Fondly known as the backbone to the world by the Native Americans of old, Glacier National Park is a superb land of rugged mountains, alpine meadows and valleys carved from glacial waters. Encompassing over a million acres of parkland, there’s a treasure trove of hikes and climbs to explore. The park attracts thousands of visitors annually, all looking for adventure on one of the many exciting hiking trails in Glacier National Park.

Situated in northwest Montana, on the Canadian border, the park is home to a rich variety of wildlife, including grizzly bears, moose and of course, the famous mountain goat. Don’t let the bears and wolves put you off though, encounters are rare, especially if sensible precautions are taken. Spectacular scenery awaits anyone bold enough to explore, with the wilderness offering absolute solitude and tranquility.

With the Great Continental Divide ripping through the park, hiking in Glacier is phenomenal and trails take in 175 named mountains, in excess of 750 lakes and almost 3000 miles of streams. On top of that, 25 named glaciers remain to this day, the largest being Blackfoot Glacier. There’s around 750 miles of exciting hiking trails to discover, leading you to some of the most breathtaking landscapes on Earth.

It’s well worth doing your research before heading out into the wild, in order to make the most of what Glacier National Park has to offer. With that in mind, here are some of the best hiking trails in Glacier.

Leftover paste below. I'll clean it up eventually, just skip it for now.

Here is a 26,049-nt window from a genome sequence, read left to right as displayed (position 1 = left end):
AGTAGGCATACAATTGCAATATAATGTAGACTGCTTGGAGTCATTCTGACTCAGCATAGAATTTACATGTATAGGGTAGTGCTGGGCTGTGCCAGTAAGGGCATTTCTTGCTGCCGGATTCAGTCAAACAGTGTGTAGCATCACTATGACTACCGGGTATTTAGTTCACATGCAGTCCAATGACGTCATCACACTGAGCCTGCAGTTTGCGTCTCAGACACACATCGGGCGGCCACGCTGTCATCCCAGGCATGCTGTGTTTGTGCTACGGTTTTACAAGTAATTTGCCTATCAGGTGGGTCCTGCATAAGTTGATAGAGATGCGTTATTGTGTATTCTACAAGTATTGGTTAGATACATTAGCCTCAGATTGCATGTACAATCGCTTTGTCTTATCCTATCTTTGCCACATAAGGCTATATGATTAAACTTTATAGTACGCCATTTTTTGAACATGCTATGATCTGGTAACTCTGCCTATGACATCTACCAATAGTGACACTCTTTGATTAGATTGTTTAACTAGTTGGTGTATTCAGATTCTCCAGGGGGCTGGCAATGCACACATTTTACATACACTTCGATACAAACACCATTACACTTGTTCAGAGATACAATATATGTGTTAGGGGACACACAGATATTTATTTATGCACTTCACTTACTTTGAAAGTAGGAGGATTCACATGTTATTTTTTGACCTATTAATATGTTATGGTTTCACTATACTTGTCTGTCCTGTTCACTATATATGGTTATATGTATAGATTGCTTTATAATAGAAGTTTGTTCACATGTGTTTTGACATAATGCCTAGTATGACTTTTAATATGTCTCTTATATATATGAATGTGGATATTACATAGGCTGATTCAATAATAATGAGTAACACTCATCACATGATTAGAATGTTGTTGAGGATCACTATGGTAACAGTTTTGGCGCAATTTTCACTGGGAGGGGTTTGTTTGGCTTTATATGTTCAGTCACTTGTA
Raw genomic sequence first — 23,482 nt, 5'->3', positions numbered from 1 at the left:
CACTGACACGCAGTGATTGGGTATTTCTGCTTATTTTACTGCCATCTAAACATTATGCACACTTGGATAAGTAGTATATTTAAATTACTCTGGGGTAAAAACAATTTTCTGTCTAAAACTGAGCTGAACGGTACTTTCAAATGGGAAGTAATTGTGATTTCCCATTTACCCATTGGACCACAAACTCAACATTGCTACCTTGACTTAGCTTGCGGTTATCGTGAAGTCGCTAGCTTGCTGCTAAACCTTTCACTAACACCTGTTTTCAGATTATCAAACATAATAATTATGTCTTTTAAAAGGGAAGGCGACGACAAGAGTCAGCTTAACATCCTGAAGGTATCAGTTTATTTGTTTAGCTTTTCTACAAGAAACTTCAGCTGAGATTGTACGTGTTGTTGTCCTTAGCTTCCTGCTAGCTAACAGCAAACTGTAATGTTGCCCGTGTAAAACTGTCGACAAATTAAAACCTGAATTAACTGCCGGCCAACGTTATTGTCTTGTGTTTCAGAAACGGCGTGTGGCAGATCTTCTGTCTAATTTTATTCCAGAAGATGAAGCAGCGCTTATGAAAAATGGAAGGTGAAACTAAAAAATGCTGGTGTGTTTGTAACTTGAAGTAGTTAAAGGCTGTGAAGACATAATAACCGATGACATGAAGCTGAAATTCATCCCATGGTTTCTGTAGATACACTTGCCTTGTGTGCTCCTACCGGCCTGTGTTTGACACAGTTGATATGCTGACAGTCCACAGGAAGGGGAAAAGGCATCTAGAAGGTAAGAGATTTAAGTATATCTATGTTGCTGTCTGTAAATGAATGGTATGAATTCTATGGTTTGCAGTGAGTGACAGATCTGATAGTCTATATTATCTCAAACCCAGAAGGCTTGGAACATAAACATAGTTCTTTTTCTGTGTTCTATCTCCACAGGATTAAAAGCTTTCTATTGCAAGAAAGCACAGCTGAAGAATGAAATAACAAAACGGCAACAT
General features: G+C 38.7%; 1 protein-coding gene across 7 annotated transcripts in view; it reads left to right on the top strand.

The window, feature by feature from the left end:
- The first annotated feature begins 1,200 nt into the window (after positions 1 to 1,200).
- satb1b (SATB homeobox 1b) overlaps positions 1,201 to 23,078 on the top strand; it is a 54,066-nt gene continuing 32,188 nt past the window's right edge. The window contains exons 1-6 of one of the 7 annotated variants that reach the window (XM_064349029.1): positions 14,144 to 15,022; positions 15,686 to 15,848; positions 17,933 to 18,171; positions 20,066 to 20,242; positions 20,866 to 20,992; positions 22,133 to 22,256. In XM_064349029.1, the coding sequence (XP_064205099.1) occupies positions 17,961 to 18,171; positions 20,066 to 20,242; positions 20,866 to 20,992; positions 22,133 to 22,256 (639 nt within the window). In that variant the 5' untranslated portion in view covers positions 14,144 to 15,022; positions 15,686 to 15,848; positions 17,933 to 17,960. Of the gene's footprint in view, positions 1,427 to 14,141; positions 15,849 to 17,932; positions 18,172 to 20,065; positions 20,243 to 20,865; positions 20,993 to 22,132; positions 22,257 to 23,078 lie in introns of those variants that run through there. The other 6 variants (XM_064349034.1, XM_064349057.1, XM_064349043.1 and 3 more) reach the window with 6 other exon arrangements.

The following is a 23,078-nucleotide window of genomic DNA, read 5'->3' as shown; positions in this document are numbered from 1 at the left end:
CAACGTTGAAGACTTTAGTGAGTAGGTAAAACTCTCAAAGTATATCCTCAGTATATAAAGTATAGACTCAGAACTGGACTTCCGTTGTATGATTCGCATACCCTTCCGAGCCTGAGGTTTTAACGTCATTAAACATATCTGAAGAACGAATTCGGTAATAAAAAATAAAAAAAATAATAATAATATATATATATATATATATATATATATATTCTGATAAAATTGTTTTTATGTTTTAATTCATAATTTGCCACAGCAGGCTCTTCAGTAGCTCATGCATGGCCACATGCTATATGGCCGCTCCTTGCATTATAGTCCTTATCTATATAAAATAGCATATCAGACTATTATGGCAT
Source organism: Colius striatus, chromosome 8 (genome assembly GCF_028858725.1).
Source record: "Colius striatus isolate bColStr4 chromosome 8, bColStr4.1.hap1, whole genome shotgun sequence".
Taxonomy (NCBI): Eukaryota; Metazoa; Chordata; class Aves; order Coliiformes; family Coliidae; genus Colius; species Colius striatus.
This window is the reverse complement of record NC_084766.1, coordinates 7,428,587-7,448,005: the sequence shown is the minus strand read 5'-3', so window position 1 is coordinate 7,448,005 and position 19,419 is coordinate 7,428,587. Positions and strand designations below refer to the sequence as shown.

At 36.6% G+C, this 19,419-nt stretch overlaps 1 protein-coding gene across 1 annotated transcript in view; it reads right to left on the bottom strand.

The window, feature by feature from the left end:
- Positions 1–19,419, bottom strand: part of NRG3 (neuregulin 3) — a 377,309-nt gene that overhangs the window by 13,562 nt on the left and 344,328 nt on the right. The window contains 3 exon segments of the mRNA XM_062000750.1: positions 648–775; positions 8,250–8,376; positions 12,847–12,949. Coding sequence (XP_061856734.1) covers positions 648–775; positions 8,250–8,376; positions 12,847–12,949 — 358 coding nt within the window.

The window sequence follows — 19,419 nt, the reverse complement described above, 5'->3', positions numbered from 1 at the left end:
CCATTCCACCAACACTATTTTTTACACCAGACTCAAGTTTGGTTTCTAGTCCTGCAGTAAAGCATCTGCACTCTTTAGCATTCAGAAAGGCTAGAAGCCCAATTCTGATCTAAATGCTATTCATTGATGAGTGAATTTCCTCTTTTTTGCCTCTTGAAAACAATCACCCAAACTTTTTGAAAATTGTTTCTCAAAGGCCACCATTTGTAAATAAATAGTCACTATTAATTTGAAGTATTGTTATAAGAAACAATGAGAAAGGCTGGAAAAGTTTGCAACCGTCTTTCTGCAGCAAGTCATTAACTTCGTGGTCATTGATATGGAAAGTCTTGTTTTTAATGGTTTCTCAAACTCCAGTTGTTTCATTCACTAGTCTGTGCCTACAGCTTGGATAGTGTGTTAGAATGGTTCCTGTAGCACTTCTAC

Day Hikes

The famous naturalist John Muir wrote that one should take at least a month to fully appreciate the phenomenal reserve that is Glacier National Park. However, if you don’t have so much time to spare, you can enjoy a variety of shorter, one day hikes. Who knows, if you keep coming back for more you might well spend a month or more in the reserve!

Fortunately, there are several incredible hikes to take your time over and still be back in time for supper.

Swiftcurrent Lake Nature Trail (easy)

Situated in the Many Glacier Valley, Swiftcurrent lake is one of the most popular areas to explore. There are several places to stay in the area, making it a fantastic base for short hikes. One of the most scenic is the nature trail, which starts and ends at the Swiftcurrent Hotel.

This easy going 3 mile hike takes in spectacular views of the snow capped mountains across the water, forests and of course, plenty of lakeside hiking. Rising just 25 ft in elevation across the entire distance, it’s not too strenuous, and makes an ideal starting point in which to test your fitness. Keep your eyes peeled for moose and grizzlies!

St. Mary Area Waterfalls Hike (moderate)

For those looking for more challenging hiking trails in Glacier, this 5.2 mile trek takes in 5 different waterfalls and offers spectacular lake views. Climbing a total of 700 ft in elevation, it can be hard going at times, but the scenery is well worth the extra effort.

The trail starts at the St. Mary Falls Trailhead on the Going to the Sun Road, which can be rather busy during summer months due to the popularity of this spectacular area. Passing through thick coniferous forest, rocky gorges and lakeshore trails, this is a hike that offers a little bit of everything. But it is the magnificent waterfalls, including St. Mary Falls and Virginia Falls – arguably the most spectacular in Glacier National Park – that really make this trail stand out.

Siyeh Pass Loop (difficult)